- obviously only works for shorter time periods because we still have bills to pay
Cut all spending except on necessities (rent, utilities, groceries, gas, medications)
- often even these are cut back ex: try to spend less on groceries, gas & utilities
Cut spending on a specific category
- impulse spending
- shopping at Target
Here are the no spend challenge rules:
- Eliminate all spending, or just in certain categories.
- Barter, trade, or make things on your no spend list as long as you use what you already have!
- Stick with essential food & medications.
- Replace spending activities with free activities!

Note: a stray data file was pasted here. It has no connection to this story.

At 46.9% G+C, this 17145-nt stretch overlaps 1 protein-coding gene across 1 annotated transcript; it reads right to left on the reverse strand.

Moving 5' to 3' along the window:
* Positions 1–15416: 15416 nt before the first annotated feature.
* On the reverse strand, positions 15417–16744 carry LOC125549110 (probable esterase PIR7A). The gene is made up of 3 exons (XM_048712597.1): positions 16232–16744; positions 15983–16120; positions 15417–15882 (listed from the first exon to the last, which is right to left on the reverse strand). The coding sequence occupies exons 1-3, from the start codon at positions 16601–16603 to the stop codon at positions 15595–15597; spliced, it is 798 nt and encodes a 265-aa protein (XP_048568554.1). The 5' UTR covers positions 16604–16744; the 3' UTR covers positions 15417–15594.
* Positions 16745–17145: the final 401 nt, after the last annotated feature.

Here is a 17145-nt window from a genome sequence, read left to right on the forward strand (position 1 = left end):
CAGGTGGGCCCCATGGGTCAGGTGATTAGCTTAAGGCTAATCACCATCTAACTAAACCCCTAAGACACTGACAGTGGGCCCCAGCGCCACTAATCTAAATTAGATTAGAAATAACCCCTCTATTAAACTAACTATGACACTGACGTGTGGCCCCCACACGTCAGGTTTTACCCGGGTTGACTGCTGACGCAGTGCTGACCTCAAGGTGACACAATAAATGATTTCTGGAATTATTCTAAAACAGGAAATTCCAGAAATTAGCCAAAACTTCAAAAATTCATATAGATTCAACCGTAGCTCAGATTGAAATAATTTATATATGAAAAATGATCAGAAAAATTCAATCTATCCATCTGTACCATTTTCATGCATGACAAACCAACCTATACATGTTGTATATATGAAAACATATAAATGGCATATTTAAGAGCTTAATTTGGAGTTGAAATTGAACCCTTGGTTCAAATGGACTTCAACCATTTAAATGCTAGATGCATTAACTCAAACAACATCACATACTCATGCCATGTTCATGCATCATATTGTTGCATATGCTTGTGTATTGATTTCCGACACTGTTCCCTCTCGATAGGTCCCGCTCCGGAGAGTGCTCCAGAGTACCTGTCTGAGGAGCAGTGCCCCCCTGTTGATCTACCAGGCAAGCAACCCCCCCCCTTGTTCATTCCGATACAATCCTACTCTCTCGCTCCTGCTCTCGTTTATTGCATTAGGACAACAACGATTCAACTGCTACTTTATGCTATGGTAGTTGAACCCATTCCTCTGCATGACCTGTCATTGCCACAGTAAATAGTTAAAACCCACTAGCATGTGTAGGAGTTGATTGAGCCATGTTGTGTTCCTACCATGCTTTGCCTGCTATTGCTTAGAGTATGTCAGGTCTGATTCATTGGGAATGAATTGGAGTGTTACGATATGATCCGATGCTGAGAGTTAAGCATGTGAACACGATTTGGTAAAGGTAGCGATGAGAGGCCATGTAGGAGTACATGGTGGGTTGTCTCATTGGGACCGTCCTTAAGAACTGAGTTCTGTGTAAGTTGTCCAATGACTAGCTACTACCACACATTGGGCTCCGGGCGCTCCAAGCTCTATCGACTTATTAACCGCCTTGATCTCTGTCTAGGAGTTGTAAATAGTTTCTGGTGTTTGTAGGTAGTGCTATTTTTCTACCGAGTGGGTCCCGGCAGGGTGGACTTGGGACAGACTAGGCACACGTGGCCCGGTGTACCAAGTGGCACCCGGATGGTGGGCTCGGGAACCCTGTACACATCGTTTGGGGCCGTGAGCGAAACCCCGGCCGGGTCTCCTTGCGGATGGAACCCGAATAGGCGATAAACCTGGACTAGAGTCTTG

- Use the money you save for a purpose like paying down debt, saving, or investing.
- Replace something that has run out, or use up other products you have instead (ahem, makeup).
- Prepare in advance. If you know you’re going out, bring a snack so you don’t have to cave into buying a snack when hunger strikes.
- Get creative and have fun!
- Do not make your no spend challenge into a delayed spending challenge. Ie: going on a shopping spree before or after your challenge
- Don’t use the money you saved to buy something you don’t need.
- Don’t ask other people to buy you things on your no spend list.
- Don’t shift your spending to other categories ie: if you’re not spending on coffee out for a year, don’t just get tea instead.
- Don’t make it so hard you won’t be able to succeed.
- Don’t stop enjoying your life, instead, find free things to do!
- Please don’t go to extremes for your no spend challenge. For example: